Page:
The brain in Down syndrome (TRISOMY 21)
- Cite this article as:
- Lubec, G. & Engidawork, E. J Neurol (2002) 249: 1347. doi:10.1007/s00415-002-0799-9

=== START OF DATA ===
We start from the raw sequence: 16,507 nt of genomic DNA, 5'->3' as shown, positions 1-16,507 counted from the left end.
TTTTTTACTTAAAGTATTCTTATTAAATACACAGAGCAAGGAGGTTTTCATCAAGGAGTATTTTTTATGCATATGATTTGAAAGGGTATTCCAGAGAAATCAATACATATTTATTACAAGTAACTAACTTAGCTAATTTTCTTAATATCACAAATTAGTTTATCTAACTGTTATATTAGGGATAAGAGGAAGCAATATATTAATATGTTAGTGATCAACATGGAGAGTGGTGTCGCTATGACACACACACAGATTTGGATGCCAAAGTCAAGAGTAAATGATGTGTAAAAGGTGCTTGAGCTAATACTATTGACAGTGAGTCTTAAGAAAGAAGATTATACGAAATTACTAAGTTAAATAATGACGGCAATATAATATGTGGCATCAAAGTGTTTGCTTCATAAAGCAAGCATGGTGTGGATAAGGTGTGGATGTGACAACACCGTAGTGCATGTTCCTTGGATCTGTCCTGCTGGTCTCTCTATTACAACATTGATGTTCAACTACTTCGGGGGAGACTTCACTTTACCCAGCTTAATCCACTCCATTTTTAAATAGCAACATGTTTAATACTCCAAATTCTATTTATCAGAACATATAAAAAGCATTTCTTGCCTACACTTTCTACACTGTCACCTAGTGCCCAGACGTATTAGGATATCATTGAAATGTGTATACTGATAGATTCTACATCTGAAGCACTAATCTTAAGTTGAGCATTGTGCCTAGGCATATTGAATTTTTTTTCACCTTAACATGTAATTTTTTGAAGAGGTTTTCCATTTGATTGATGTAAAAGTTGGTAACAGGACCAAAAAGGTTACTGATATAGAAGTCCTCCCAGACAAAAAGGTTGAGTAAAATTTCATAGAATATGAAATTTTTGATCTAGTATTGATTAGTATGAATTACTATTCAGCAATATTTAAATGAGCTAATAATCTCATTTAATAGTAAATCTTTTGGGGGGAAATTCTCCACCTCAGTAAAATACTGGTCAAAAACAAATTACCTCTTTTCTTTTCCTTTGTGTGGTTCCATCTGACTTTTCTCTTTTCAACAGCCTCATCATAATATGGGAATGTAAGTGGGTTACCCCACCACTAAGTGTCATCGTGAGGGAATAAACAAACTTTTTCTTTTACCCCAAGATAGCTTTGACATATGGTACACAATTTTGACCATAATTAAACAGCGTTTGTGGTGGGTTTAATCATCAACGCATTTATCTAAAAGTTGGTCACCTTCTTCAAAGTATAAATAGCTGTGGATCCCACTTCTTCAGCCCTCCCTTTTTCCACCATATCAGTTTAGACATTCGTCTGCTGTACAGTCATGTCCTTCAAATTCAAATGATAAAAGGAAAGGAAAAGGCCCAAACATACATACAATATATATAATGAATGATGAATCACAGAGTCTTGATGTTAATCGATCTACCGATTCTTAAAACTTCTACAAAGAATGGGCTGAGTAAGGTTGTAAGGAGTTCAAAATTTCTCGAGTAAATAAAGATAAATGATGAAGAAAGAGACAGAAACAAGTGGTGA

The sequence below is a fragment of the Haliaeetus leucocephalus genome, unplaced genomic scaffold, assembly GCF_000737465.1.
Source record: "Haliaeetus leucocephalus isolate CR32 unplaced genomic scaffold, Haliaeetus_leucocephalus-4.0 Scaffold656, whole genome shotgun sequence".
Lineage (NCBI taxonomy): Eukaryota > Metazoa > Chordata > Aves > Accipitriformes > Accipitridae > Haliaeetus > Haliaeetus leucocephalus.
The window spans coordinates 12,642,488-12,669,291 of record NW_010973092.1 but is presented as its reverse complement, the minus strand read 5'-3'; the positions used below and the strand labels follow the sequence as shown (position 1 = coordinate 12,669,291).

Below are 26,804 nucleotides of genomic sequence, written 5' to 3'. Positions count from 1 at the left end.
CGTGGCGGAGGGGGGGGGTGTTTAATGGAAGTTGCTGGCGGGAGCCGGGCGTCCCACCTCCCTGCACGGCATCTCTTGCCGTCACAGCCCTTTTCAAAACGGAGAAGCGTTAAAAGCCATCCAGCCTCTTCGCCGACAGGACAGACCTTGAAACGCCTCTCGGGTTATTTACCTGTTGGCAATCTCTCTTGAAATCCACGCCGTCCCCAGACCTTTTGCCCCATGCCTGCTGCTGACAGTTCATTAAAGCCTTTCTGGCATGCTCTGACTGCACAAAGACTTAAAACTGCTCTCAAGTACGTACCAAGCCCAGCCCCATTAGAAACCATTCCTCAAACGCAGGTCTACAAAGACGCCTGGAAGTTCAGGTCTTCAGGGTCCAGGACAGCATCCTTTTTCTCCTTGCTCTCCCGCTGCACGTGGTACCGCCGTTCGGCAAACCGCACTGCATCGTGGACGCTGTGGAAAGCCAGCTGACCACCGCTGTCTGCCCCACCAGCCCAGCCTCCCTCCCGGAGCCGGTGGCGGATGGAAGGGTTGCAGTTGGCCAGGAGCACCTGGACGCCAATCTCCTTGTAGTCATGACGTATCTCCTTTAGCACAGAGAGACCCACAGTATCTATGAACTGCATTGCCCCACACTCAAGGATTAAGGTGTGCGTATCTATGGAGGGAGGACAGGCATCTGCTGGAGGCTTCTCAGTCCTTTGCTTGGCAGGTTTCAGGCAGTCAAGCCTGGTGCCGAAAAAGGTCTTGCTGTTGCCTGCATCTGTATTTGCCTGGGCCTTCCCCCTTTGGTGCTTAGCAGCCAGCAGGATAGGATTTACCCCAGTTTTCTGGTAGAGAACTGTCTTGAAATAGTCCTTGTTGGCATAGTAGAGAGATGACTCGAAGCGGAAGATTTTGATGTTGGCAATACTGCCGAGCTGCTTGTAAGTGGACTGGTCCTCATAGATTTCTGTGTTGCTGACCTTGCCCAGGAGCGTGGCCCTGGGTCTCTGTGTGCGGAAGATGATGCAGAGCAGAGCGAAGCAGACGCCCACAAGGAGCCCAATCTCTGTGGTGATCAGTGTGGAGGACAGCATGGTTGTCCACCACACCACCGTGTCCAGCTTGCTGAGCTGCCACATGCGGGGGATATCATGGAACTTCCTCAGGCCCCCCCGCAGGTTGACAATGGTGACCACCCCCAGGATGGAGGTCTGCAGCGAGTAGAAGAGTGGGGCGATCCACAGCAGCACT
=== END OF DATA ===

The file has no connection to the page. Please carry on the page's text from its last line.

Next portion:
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Down syndrome (DS) is the most common genetic birth defect associated with mental retardation. The mechanism(s) underlying the neuropathology of DS is not completely understood. Different hypotheses have been advanced to explain this mystery, including the gene dosage effect, the amplified developmental instability, and the molecular misreading concept. Overexpression of genes residing in chromosome 21 has been assumed to be a central point in the neuropathology of DS, although reports disagreeing with this notion have also been published. In addition, an accumulating body of evidence indicates that genes located on other chromosomes are also involved in the process. DS thus appears to be a disease process involving numerous gene products and this interaction and interplay in the final analysis determines the outcome of the disease. In this regard, transcription factors, reactive oxygen species and apoptosis related proteins are viewed as potential candidates that play a significant role in the disease process. Therapeutic modalities that target these factors including antioxidants and caspase inhibitors might have some benefit in alleviating the symptoms of DS.